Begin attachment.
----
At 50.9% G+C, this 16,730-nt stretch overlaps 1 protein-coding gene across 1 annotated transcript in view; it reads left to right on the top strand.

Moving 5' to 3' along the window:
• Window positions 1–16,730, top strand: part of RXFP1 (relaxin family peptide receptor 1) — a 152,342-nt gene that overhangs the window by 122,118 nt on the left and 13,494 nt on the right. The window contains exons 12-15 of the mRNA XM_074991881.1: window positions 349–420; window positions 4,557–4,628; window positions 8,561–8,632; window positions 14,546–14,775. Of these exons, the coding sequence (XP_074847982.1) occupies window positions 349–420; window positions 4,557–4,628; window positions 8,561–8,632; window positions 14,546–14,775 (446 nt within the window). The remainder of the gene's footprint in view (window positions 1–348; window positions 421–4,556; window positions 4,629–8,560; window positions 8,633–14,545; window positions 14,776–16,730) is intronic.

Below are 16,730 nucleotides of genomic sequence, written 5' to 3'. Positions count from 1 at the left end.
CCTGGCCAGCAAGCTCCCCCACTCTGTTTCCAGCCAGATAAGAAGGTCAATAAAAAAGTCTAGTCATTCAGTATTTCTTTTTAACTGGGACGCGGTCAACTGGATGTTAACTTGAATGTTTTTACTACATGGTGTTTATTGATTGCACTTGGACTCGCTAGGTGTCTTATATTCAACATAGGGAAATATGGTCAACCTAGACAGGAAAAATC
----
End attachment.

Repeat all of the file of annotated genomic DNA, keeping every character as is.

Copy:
At 50.9% G+C, this 16,730-nt stretch overlaps 1 protein-coding gene across 1 annotated transcript in view; it reads left to right on the top strand.

Moving 5' to 3' along the window:
• Window positions 1–16,730, top strand: part of RXFP1 (relaxin family peptide receptor 1) — a 152,342-nt gene that overhangs the window by 122,118 nt on the left and 13,494 nt on the right. The window contains exons 12-15 of the mRNA XM_074991881.1: window positions 349–420; window positions 4,557–4,628; window positions 8,561–8,632; window positions 14,546–14,775. Of these exons, the coding sequence (XP_074847982.1) occupies window positions 349–420; window positions 4,557–4,628; window positions 8,561–8,632; window positions 14,546–14,775 (446 nt within the window). The remainder of the gene's footprint in view (window positions 1–348; window positions 421–4,556; window positions 4,629–8,560; window positions 8,633–14,545; window positions 14,776–16,730) is intronic.

Below are 16,730 nucleotides of genomic sequence, written 5' to 3'. Positions count from 1 at the left end.
CCTGGCCAGCAAGCTCCCCCACTCTGTTTCCAGCCAGATAAGAAGGTCAATAAAAAAGTCTAGTCATTCAGTATTTCTTTTTAACTGGGACGCGGTCAACTGGATGTTAACTTGAATGTTTTTACTACATGGTGTTTATTGATTGCACTTGGACTCGCTAGGTGTCTTATATTCAACATAGGGAAATATGGTCAACCTAGACAGGAAAAATC